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Ask a Master Gardener: Selecting Plants for Soggy Sites

Updated: Sep 15, 2023

By Dr. Judy Stout, Mobile County Master Gardener, www.mobilecountymastergardeners.org

Master Gardeners often receive requests for assistance in plant selections for problem sites. The types of “problems” vary but, in coastal Alabama, a common issue is too much moisture, or even wet soils. The setting may be adjacent to open waters (the Bay, rivers, and streams, or ponds and lakes); experience seasonal or periodic flooding from heavy rainfalls; be low elevation in the landscape; have a shallow groundwater table; or have underground wet-weather springs. Any of the preceding combined with soils that drain poorly make the problem more difficult. Plantings in these conditions may fail or produce poor plant health or appearance.

Why? Just like us, plants require sufficient oxygen to metabolize their food and maintain healthy tissues. This goes for aboveground parts as well as the roots. When the open spaces in the soil are filled with water and little or no oxygen, roots can slowly die and rot causing the plant to die. Some oxygen is produced during photosynthesis and can be transported to the roots. In addition, plants adapted to wet conditions can store reservoirs of oxygen in large cells (aerenchyma), keeping the roots healthy. Specialized structures, such as cypress knees, place living tissue above the wet area and help with oxygen acquisition.

On a very small site, solutions may include adding sand or grit to the soils to improve drainage. Surface elevations can be increased to reduce or eliminate flooding. Depressions can be filled. However, if the moisture is from below ground, roots of mature plants may still reach unfavorable conditions. Surface water can be redirected with designed and landscaped channels. On a larger scale, these solutions may work but may require some engineering design and can be expensive.

So, what do we do in wet south Alabama? Plant developers have bred cultivars of natives and other plants that are well-adapted to wetter sites and great looking in the home landscape. Trees and larger shrubs are an extra bonus removing excess water from these sites. Let’s work with what we have and select plants that do well in such settings!

Below are some suggestions. Inquire at local, independent nurseries, and shop the various local plant sales, such as those at the Mobile Botanical Gardens (MBG). Many listed are available at either the fall or spring MBG sales. [The MBG fall plant sale is Oct 26, 27, 28 from 9 am to 3 pm.] Save this article as a guide. (* denotes evergreen plants)

TREES. *Slash Pine, Pinus elliotti; *Longleaf Pine, P. palustris; *Bald Cypress, Taxodiumdistichum; *Pond Cypress, T. ascendens; *River Birch, Betula nigra; Paw Paw, Asimina triloba; *Southern Magnolia, Magnolia grandiflora; *Sweet Bay Magnolia, M. virginiana; Black Gum, Nyssa sylvatica; Sweet Gum, Liquidambar styraciflua; *American Holly, Ilex americana; *Yaupon, Ilex vomitoria; *Wax Myrtle, Myrica cerifera; Oaks – Overcup oak, Quercus lyrata; Swamp Chestnut Oak, Q. Michauxii; Cherry Bark Oak, Q. falcata var. pagodifolia; Elderberry, Sambucus canadensis; *Loblolly Bay, Gordonia lasianthus.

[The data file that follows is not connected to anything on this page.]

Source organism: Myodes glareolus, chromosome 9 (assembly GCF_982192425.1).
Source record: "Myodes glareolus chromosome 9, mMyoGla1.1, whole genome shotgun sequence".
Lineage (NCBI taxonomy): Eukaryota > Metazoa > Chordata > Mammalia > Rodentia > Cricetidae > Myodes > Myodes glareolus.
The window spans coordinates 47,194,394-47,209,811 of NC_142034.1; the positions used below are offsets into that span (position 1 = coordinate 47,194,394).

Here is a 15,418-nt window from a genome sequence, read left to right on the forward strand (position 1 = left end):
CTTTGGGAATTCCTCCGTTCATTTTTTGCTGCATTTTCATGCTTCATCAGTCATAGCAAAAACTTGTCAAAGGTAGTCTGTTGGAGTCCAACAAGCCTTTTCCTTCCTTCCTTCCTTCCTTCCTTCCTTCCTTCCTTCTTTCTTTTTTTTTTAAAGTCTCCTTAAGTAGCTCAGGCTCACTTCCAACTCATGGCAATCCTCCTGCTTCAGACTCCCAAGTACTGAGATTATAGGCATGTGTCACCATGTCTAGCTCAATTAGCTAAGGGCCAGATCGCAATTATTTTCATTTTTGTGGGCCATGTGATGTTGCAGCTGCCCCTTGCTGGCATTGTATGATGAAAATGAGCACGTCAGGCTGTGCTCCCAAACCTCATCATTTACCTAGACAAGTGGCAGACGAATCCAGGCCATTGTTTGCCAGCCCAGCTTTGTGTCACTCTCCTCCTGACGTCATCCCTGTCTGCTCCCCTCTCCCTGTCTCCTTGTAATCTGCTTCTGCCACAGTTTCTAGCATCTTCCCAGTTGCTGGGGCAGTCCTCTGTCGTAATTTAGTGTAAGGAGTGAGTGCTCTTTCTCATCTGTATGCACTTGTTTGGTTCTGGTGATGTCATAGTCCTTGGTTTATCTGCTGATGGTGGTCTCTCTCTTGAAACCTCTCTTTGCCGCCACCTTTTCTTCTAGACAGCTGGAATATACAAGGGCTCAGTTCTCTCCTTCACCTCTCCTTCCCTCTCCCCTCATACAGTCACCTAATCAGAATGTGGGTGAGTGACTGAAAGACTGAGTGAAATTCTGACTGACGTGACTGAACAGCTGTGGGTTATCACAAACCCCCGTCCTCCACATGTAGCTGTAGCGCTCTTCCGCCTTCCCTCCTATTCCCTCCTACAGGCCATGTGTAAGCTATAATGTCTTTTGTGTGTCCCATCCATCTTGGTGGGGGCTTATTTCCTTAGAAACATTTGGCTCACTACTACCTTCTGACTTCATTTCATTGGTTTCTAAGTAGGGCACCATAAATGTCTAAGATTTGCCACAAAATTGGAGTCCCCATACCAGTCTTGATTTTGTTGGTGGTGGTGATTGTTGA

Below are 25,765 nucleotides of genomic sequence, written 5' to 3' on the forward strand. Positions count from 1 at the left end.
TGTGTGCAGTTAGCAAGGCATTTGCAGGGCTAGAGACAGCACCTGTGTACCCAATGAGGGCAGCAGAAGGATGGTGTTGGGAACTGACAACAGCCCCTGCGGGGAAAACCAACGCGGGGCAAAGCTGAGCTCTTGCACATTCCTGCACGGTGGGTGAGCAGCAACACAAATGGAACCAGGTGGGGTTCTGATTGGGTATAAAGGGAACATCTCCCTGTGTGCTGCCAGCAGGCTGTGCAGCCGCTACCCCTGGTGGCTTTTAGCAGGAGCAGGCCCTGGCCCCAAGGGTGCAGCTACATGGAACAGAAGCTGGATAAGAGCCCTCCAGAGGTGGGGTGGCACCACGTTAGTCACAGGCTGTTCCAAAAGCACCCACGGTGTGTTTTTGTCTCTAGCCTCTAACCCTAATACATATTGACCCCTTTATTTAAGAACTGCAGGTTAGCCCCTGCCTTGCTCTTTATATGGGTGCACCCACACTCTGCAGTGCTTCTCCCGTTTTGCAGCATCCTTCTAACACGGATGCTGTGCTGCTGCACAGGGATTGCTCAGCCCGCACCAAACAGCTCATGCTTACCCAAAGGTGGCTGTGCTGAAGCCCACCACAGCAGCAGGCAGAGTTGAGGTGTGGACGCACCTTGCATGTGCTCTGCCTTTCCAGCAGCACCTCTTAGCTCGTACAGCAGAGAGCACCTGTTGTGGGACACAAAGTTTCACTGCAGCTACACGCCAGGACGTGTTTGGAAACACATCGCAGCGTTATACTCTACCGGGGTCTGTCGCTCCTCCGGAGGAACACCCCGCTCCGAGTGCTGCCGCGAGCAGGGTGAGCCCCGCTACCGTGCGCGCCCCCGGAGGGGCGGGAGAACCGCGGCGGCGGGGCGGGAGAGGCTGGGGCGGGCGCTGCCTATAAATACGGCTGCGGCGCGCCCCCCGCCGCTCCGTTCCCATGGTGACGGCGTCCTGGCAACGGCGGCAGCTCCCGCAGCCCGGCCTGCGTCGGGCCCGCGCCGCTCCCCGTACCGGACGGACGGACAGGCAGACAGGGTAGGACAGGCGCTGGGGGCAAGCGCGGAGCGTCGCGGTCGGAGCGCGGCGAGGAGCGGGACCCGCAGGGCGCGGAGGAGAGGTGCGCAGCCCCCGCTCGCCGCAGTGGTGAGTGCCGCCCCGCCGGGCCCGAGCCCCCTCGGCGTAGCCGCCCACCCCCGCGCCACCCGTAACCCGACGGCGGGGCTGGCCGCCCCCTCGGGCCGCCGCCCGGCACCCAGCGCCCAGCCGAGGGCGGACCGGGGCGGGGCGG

SHRUBS. Winterberry, Ilex verticillata; Inkberry, I. glabra; *Fetterbush Lyonia lucida; Buttonbush, Cephalanthus occidentalis; Arrowwood, Viburnum dentatum; Chokeberry, Aronia melanocarpa; Hardy *Anise, Illicium parviflorum; *Florida Anise, I. floridanum; *Devilwood, Osmanthus americanus; Sweet Shrub, Calycanthus florida; Leatherwood, Cyrilla racimiflora; *Sweet Pepperbush, Clethra alnifolia; *Mountain Laurel, Kalmia latifolia; *Florida leucothoe, Agarista populifolia; *Coastal Leucothoe, Leucothoe axillaris; Spicebush, Lindera benzoin; Virginia sweetspire, Itea virginica; *Dwarf Palmetto, Sabal minor.

PERENNIALS. Cardinal Flower, Lobellia cardinalis; Pitcher Plants, Sarracenia sp.; Rose mallow, Hibiscus Moscheutos; Texas Star Hibiscus, H. coccineus; Joe-Pye Weed, Eupatorium purpurea; Blue Flag Iris, Iris versicolor; Yellow Flag Iris, I. pseudocorus; Louisiana Iris, I. louisiana; Daylillies, Hemerocallis sp.; Swamp Sunflower, Helianthus angustifolius.

FERNS. Autumn Fern, Dryopteris erythrosora; Southern Wood Fern. D. ludoviciana;

Sword Fern, Polystichum minutum


Notes:

1. Fall and early winter are the best times to plant trees and shrubs.

2. Oak tree leaves are especially important as larval food for many caterpillars that are essential in diets of baby birds in the nest.

3. Warning: Southern Magnolia and Sweet Gum trees are considered trashy or very messy due to slow to decompose leaves and hard seed balls, respectively. In very wet settings, Bald Cypress may produce woody “‘knees,” extending up to a foot high, that are a hazard to mowing lawns.

4. Many suggested plants that are not evergreen may have very attractive fall colors before losing their leaves and have berries- important as wildlife food.

Hibiscus cocccineus.by Dr. Judy Stout


Elderberry by Dr. Judy Stout


Ilex vomitoria by Dr Judy Stout


Itea Little Henry by Dr. Judy Stout

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